Image source: Fun Spot America.   

Disney (NYSE:DIS) transformed Central Florida into the theme park capital of the world, and that has inspired a growing number of competitors. Universal Orlando -- now owned by Comcast (UNKNOWN:CMCSK.DL) (NASDAQ:CMCSA) -- set up camp just a few I-4 exits away. SeaWorld (NYSE:SEAS) has the most visited theme park in its chain located even closer to Disney than Universal's resort. 

Disney World knows its neighbors well. It has seen Comcast's parks grow faster than its own gated attractions over the past few years, ever since Universal Orlando opened The Wizarding World of Harry Potter. Disney's response -- an Avatar-themed land that will open next year at Disney's Animal Kingdom and Star Wars Land at Disney's Hollywood Studios at some point after that -- is coming. SeaWorld Orlando is finally starting to see its turnstile clicks stabilize after posting attendance declines of 4% in 2013 and 2014. Attendance has clocked in marginally higher through the first nine months of 2015. Disney doesn't have to respond to SeaWorld's potential turnaround, at least not yet. 

The family-friendly media giant knows what it's facing in Comcast and SeaWorld as competitors. Comcast is refreshing its attractions at a heady clip. SeaWorld is trying to bounce back by emphasizing new thrill rides and rescue-themed attractions instead of its marine life exhibits and iconic yet now notorious killer whale shows.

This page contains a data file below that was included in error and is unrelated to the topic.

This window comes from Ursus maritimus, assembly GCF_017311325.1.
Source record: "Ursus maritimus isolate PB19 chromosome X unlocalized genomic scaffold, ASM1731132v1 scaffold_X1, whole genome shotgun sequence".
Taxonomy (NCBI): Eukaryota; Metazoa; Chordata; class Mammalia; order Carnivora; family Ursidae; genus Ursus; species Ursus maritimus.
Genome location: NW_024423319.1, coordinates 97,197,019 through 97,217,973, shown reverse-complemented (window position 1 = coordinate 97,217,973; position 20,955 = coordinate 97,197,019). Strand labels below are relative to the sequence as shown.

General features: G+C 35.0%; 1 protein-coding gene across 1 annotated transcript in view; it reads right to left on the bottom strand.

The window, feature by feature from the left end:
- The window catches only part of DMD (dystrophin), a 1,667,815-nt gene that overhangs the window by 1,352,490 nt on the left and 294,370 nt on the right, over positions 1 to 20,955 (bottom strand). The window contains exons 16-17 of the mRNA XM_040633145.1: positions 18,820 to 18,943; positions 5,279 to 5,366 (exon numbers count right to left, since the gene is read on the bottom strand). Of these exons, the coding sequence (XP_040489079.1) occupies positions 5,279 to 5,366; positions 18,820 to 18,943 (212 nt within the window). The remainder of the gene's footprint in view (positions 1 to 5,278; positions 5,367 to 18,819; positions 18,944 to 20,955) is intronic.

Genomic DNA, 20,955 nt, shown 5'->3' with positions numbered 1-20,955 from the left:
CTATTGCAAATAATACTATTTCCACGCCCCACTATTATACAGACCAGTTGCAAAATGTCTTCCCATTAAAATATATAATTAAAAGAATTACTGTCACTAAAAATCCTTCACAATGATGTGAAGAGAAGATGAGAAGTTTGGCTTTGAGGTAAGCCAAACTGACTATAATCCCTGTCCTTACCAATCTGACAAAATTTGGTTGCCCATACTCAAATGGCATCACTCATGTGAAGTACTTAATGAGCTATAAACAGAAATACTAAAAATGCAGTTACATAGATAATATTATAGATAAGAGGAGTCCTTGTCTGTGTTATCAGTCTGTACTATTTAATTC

It's against Orlando's colorful backdrop that we see Fun Spot emerging. The family-owned operator of amusement centers in Orlando and Kissimmee has been starting to flesh out its attractions. What started out as modest entertainment centers anchored by go-kart tracks and video game arcades has been adding coasters, flat rides, and daredevil attractions.

Earlier this month, Orlando's Fun Spot America unveiled concept art for what it sees as its future. Fun Spot has some extra space, and the new design shows new rides, water park diversions, a skyway, and what appears to be a parking garage to maximize the utilization of its land.

Disney hasn't skipped a beat as Fun Spot America has been gradually building out its attractions. Attendance keeps growing with every passing year at Disney World. However, with Disney recently dramatically boosting its annual pass prices -- and single-day admissions a few months before that -- it may lead some to wonder if a crafty player toiling away at the low end of the market can force the House of Mouse to overextend its pricing elasticity. 

Fun Spot sells annual passes that regularly sell for $149, but are marked down into the double digits on promotions through the year. Right now you can buy an annual pass that includes both Fun Spot destinations for $99. That is less than a one-day ticket to Disney's Magic Kingdom.

Disney has rarely marketed its destination as a vacation value. It knows that it's the top dog in premium theme park experiences. It has invested more on its MyMagic+ wristband technology than most theme parks, regional amusement parks, and entertainment centers will spend to build out their entire attractions. However, as the competition gets more compelling -- at lower price points -- Disney will need to keep raising the bar if it wants to remain the top draw without having to put an end to its annual price hikes. 

Disney transformed Central Florida, and now it has to keep a closer eye on its transforming neighbors.